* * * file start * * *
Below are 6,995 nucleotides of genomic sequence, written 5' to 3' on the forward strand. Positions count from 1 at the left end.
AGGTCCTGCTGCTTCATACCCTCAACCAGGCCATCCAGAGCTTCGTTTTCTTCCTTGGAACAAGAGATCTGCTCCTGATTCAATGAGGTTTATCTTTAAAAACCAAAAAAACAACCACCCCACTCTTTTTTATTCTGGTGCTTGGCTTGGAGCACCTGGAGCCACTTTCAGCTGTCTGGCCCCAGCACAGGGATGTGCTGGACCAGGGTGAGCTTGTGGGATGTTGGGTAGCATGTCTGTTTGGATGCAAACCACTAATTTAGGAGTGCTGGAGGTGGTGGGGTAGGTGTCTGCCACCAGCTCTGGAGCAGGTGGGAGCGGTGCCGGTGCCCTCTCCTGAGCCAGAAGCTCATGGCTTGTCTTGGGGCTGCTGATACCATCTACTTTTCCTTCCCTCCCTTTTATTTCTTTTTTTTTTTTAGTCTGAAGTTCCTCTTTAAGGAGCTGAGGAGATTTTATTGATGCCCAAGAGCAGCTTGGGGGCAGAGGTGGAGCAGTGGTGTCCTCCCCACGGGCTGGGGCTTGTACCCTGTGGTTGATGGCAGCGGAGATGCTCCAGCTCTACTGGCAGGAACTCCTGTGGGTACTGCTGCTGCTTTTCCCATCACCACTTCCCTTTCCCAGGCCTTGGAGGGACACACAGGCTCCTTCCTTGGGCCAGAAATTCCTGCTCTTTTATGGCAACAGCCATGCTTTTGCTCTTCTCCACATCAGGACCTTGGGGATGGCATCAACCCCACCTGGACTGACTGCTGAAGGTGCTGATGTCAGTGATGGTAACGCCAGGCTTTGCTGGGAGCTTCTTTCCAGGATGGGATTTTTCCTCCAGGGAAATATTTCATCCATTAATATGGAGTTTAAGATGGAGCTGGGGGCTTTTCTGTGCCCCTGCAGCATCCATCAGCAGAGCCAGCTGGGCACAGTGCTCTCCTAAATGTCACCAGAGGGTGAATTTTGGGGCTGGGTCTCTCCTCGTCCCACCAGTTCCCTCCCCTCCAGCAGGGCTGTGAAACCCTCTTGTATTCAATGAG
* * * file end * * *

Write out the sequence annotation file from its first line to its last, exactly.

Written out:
Below are 6,995 nucleotides of genomic sequence, written 5' to 3' on the forward strand. Positions count from 1 at the left end.
AGGTCCTGCTGCTTCATACCCTCAACCAGGCCATCCAGAGCTTCGTTTTCTTCCTTGGAACAAGAGATCTGCTCCTGATTCAATGAGGTTTATCTTTAAAAACCAAAAAAACAACCACCCCACTCTTTTTTATTCTGGTGCTTGGCTTGGAGCACCTGGAGCCACTTTCAGCTGTCTGGCCCCAGCACAGGGATGTGCTGGACCAGGGTGAGCTTGTGGGATGTTGGGTAGCATGTCTGTTTGGATGCAAACCACTAATTTAGGAGTGCTGGAGGTGGTGGGGTAGGTGTCTGCCACCAGCTCTGGAGCAGGTGGGAGCGGTGCCGGTGCCCTCTCCTGAGCCAGAAGCTCATGGCTTGTCTTGGGGCTGCTGATACCATCTACTTTTCCTTCCCTCCCTTTTATTTCTTTTTTTTTTTTAGTCTGAAGTTCCTCTTTAAGGAGCTGAGGAGATTTTATTGATGCCCAAGAGCAGCTTGGGGGCAGAGGTGGAGCAGTGGTGTCCTCCCCACGGGCTGGGGCTTGTACCCTGTGGTTGATGGCAGCGGAGATGCTCCAGCTCTACTGGCAGGAACTCCTGTGGGTACTGCTGCTGCTTTTCCCATCACCACTTCCCTTTCCCAGGCCTTGGAGGGACACACAGGCTCCTTCCTTGGGCCAGAAATTCCTGCTCTTTTATGGCAACAGCCATGCTTTTGCTCTTCTCCACATCAGGACCTTGGGGATGGCATCAACCCCACCTGGACTGACTGCTGAAGGTGCTGATGTCAGTGATGGTAACGCCAGGCTTTGCTGGGAGCTTCTTTCCAGGATGGGATTTTTCCTCCAGGGAAATATTTCATCCATTAATATGGAGTTTAAGATGGAGCTGGGGGCTTTTCTGTGCCCCTGCAGCATCCATCAGCAGAGCCAGCTGGGCACAGTGCTCTCCTAAATGTCACCAGAGGGTGAATTTTGGGGCTGGGTCTCTCCTCGTCCCACCAGTTCCCTCCCCTCCAGCAGGGCTGTGAAACCCTCTTGTATTCAATGAG